> It reads some source text, analyses it for errors, and performs some
> conversion to a target format. I have a problem how to design the
> communication between my code and user interfaces, to achieve
> the following goals:
>
> 1) The code should be able to run either in the console mode, or
> within a Windows GUI, but the kernel part of the code should be designed
> in such a way so that it is independent on the interface.
>
> 2) The code should make available to the program user a list of
> errors detected during its operation, with some additional information
> about the location of the errors in the source text analysed.
> Also, the user should be informed about the current status of
> the program operation, by suitable messages.


Hi Leslaw,
you can use the same technique used by GCC, that is, the compiler
itself is a console program that is called by passing the source
filename and the options to it, then it performs a single run dropping
all messages to the standard output stream.

When you have to call it from a GUI interface, simply intercept its
output and display it on your interface.

Actually, that compiler is not interactive, and I believe it is the
best technique - after all, once it intercepts a problem in the source
you have either to change the source or change its parameters, and
then the best solution is to restart it from scratch with the new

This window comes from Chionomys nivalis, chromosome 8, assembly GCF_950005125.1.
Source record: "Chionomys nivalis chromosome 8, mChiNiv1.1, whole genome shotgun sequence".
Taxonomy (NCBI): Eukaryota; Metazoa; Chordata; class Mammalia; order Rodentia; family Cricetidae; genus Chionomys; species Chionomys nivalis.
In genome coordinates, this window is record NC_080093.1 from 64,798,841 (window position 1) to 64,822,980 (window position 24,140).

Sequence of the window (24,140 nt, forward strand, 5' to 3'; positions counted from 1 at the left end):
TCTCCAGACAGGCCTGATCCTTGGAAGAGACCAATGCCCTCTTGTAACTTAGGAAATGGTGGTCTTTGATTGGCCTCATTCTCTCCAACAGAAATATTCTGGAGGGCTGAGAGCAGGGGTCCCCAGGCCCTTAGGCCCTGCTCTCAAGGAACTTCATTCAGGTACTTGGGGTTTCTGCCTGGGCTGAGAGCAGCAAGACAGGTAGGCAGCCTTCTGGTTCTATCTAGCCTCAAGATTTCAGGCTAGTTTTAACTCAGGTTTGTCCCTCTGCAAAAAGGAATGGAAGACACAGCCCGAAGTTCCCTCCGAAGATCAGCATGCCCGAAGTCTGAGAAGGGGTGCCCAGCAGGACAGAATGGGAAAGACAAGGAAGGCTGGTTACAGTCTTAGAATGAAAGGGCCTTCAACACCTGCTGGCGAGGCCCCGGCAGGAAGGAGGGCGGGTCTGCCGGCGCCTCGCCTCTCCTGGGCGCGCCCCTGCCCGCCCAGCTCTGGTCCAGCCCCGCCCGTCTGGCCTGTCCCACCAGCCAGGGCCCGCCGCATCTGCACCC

input.

> 3) The operation of the code is rather fast, so that it seems that
> it is not necessary to run it in a separate thread (but who knows
> what will be needed in the future?)
>
> Owing to these features, I notice an analogy of my code to some of the
> commercial C++ compilers, such as, for example, Borland compilers,
> like C++ Builder. They can also run either in the console or Windows mode,
> and send appropriate error and status messages. In the case of the Windows
> GUI, the Builder displays status messages in a small Dialog-type window,
> opened for the time of the compilation, and error messages are
> added to a ListBox-type window. Later on, a user can click on any
> of the error messages, which causes that a part of the
> source text, containing the particular error, is displayed in another window.


Your GUI can simply display the messages in a clickable list and
"decode" each error message - which should report the filename and the
line of code where the error happened.

Hope this small help comes useful somehow.

Have good coding, your project is really interesting and would be nice
to read here about your progresses.

Best regards,
Francesco
 
Reply With Quote
 
 
 
 
Francesco
Guest
Posts: n/a
 
      09-08-2009
On Sep 8, 12:07*pm, Leslaw Bieniasz <(E-Mail Removed)> wrote:
> * * * * * * * * * * * * * * * * * * * * Cracow, 8.09.2009
> In the case of console programs, the easiest thing to do is to send
> various messages to an output stream, during the program operation, for example:
>
> cout << "Error detected: missing right parenthesis".
>
> However, this solution does not seem the best if the same code is to run
> also under graphical GUI, because there is no direct way to connect the output
> stream to the various windows.


I think I have overlooked this point. Are you sure that you cannot
intercept the output? Any operating system should be able to redirect
the output.

For example, under Windows the ">" character, appended to a program
call, redirects the output to anything on the right side of that
character. For example...

c:\compiler.exe sourcefilename -option > messenger.exe

....redirects the output of compiler.exe to an hypothetical small
messenger.exe utility whose unique task is to transform the output
into a list which can be polled at runtime via the Windows API.

Another solution, really simple, would be to dump the output to a file